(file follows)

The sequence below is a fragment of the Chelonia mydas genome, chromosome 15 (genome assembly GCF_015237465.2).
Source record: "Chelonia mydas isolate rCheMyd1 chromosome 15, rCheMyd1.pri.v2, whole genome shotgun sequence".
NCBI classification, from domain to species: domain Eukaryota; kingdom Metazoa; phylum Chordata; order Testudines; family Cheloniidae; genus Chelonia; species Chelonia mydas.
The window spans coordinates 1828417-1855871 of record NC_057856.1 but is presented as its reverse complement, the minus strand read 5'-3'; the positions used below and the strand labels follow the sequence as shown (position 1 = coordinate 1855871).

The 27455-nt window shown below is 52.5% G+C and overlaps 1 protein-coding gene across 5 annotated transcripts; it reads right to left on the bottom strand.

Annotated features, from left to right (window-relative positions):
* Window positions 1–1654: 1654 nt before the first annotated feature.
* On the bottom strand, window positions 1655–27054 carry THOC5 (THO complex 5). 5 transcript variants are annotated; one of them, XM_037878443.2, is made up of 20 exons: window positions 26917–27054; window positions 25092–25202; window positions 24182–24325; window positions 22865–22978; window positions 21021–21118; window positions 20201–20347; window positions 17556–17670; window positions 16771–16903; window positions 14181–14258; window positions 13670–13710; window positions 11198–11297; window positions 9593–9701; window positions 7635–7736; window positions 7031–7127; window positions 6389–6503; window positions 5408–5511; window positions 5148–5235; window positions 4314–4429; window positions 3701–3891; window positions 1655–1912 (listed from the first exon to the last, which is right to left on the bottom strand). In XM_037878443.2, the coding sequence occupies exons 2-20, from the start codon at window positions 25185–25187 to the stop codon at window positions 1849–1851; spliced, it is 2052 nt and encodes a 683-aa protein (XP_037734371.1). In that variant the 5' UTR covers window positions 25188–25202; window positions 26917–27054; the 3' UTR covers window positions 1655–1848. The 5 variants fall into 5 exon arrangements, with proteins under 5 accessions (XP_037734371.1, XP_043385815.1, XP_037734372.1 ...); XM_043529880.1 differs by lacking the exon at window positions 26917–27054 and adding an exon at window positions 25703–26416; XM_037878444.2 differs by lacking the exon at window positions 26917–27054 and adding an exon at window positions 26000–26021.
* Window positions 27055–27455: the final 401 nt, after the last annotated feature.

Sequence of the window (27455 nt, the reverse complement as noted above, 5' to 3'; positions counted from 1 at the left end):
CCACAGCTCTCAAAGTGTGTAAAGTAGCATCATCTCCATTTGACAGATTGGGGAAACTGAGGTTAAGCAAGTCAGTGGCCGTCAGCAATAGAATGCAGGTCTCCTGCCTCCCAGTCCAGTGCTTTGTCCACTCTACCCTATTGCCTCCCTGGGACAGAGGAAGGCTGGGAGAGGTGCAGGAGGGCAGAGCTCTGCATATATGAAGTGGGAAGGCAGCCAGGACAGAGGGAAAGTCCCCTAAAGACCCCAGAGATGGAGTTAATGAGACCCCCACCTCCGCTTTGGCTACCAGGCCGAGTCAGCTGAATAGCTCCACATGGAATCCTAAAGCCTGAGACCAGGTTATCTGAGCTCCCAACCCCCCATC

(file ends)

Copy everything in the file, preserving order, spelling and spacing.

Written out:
The sequence below is a fragment of the Chelonia mydas genome, chromosome 15 (genome assembly GCF_015237465.2).
Source record: "Chelonia mydas isolate rCheMyd1 chromosome 15, rCheMyd1.pri.v2, whole genome shotgun sequence".
NCBI classification, from domain to species: domain Eukaryota; kingdom Metazoa; phylum Chordata; order Testudines; family Cheloniidae; genus Chelonia; species Chelonia mydas.
The window spans coordinates 1828417-1855871 of record NC_057856.1 but is presented as its reverse complement, the minus strand read 5'-3'; the positions used below and the strand labels follow the sequence as shown (position 1 = coordinate 1855871).

The 27455-nt window shown below is 52.5% G+C and overlaps 1 protein-coding gene across 5 annotated transcripts; it reads right to left on the bottom strand.

Annotated features, from left to right (window-relative positions):
* Window positions 1–1654: 1654 nt before the first annotated feature.
* On the bottom strand, window positions 1655–27054 carry THOC5 (THO complex 5). 5 transcript variants are annotated; one of them, XM_037878443.2, is made up of 20 exons: window positions 26917–27054; window positions 25092–25202; window positions 24182–24325; window positions 22865–22978; window positions 21021–21118; window positions 20201–20347; window positions 17556–17670; window positions 16771–16903; window positions 14181–14258; window positions 13670–13710; window positions 11198–11297; window positions 9593–9701; window positions 7635–7736; window positions 7031–7127; window positions 6389–6503; window positions 5408–5511; window positions 5148–5235; window positions 4314–4429; window positions 3701–3891; window positions 1655–1912 (listed from the first exon to the last, which is right to left on the bottom strand). In XM_037878443.2, the coding sequence occupies exons 2-20, from the start codon at window positions 25185–25187 to the stop codon at window positions 1849–1851; spliced, it is 2052 nt and encodes a 683-aa protein (XP_037734371.1). In that variant the 5' UTR covers window positions 25188–25202; window positions 26917–27054; the 3' UTR covers window positions 1655–1848. The 5 variants fall into 5 exon arrangements, with proteins under 5 accessions (XP_037734371.1, XP_043385815.1, XP_037734372.1 ...); XM_043529880.1 differs by lacking the exon at window positions 26917–27054 and adding an exon at window positions 25703–26416; XM_037878444.2 differs by lacking the exon at window positions 26917–27054 and adding an exon at window positions 26000–26021.
* Window positions 27055–27455: the final 401 nt, after the last annotated feature.

Sequence of the window (27455 nt, the reverse complement as noted above, 5' to 3'; positions counted from 1 at the left end):
CCACAGCTCTCAAAGTGTGTAAAGTAGCATCATCTCCATTTGACAGATTGGGGAAACTGAGGTTAAGCAAGTCAGTGGCCGTCAGCAATAGAATGCAGGTCTCCTGCCTCCCAGTCCAGTGCTTTGTCCACTCTACCCTATTGCCTCCCTGGGACAGAGGAAGGCTGGGAGAGGTGCAGGAGGGCAGAGCTCTGCATATATGAAGTGGGAAGGCAGCCAGGACAGAGGGAAAGTCCCCTAAAGACCCCAGAGATGGAGTTAATGAGACCCCCACCTCCGCTTTGGCTACCAGGCCGAGTCAGCTGAATAGCTCCACATGGAATCCTAAAGCCTGAGACCAGGTTATCTGAGCTCCCAACCCCCCATC